Users of contract templates with an international element will benefit from this guidance. These can include our Chinese Contracts, US documents, Agents and Distributor Agreements, and any others with cross-border application.
Especially when there are international aspects to a transaction, it is sensible to set out in the contract both the governing law and jurisdiction – i.e. which country’s laws govern the terms of the contract and in which country’s courts will any dispute be finally decided.
When does a contract need to deal with both governing law and jurisdiction?
The principal foreign element aspects that impact materially on a transaction are:
a) when the parties to the contract are not both based in the same country;
b) when each party only has substantial assets in the country where it is resident;
c) when the transaction is governed by the law of another country, e.g. because it may be considered that the contract was formed in that other country;
d) when the whole or part of the transaction is to be performed in a different country from that in which one or both parties are based.
Where any one or more of these foreign elements are present, it will be appropriate for the parties to be precise as to which system of law is to govern the contract, and which country’s courts are to have jurisdiction in the event of a dispute.
Simplistically, parties will tend to choose the system of law with which they are familiar, and such a choice of law will generally be respected by the courts of another jurisdiction – subject to matters of public policy and the mandatory laws of that other jurisdiction.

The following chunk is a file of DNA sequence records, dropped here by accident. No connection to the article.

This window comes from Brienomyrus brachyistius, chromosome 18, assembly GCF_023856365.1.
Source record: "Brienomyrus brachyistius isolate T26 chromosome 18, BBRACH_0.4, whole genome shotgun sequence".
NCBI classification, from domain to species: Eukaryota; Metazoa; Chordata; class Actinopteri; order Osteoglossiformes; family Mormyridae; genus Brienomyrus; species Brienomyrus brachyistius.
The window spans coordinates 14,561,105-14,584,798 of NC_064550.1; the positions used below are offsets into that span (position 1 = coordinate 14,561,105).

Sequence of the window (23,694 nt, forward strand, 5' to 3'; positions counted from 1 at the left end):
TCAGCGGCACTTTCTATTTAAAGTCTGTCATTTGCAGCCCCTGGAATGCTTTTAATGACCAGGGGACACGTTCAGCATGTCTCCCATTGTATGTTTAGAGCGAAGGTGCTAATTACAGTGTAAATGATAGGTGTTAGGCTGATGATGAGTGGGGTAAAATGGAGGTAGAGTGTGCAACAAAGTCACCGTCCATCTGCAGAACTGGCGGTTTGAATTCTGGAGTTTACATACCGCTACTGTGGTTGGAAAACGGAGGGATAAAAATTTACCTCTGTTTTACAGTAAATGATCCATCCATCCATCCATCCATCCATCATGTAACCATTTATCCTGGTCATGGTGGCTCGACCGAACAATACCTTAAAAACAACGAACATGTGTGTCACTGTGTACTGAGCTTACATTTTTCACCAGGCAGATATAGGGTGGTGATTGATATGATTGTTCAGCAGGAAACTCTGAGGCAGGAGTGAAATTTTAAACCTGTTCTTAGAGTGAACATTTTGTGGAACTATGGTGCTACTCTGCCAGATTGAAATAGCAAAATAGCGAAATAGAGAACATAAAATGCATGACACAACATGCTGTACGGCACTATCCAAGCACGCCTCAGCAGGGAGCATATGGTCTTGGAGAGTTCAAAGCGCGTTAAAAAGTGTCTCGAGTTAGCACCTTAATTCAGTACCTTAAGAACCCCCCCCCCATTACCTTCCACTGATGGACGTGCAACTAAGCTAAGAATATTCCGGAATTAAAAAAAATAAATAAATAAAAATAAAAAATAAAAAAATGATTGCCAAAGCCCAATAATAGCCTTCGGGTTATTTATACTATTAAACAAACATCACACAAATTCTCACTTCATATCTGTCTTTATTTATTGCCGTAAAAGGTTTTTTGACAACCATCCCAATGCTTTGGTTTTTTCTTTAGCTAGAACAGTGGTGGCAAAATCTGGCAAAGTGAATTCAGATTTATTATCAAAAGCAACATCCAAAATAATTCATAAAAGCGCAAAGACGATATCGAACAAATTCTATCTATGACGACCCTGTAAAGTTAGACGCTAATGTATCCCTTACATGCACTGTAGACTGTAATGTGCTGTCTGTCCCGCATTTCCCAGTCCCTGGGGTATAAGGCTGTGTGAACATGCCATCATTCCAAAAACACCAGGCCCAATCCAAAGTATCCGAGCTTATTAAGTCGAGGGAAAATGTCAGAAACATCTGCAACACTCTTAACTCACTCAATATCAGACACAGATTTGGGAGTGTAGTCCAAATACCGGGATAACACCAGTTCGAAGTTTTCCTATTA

What do I need to consider when deciding which courts will have jurisdiction?
The question of which courts are to have jurisdiction in the event of a dispute, or where perhaps emergency enforcement of a contractual provision is to be sought, is also an issue. The parties may wish to submit to the exclusive jurisdiction of the courts of one country, but this may not be wise where one party has material assets in another country, or it may be necessary to obtain immediate enforcement of contractual obligations in that other country. Also, it is appropriate to consider whether there are reciprocal enforcement rights between separate jurisdictions.
For example, if an English company signs a contract for the supply of goods to a company in China, if the contract is written in English the English company may want to have the contract governed by English law and to have any dispute decided by the English courts. If the Chinese company has no assets in England and fails to comply with an English judgment against it for damages, the English company would then have to try to enforce the English judgement in the Chinese courts – an expensive and time consuming business.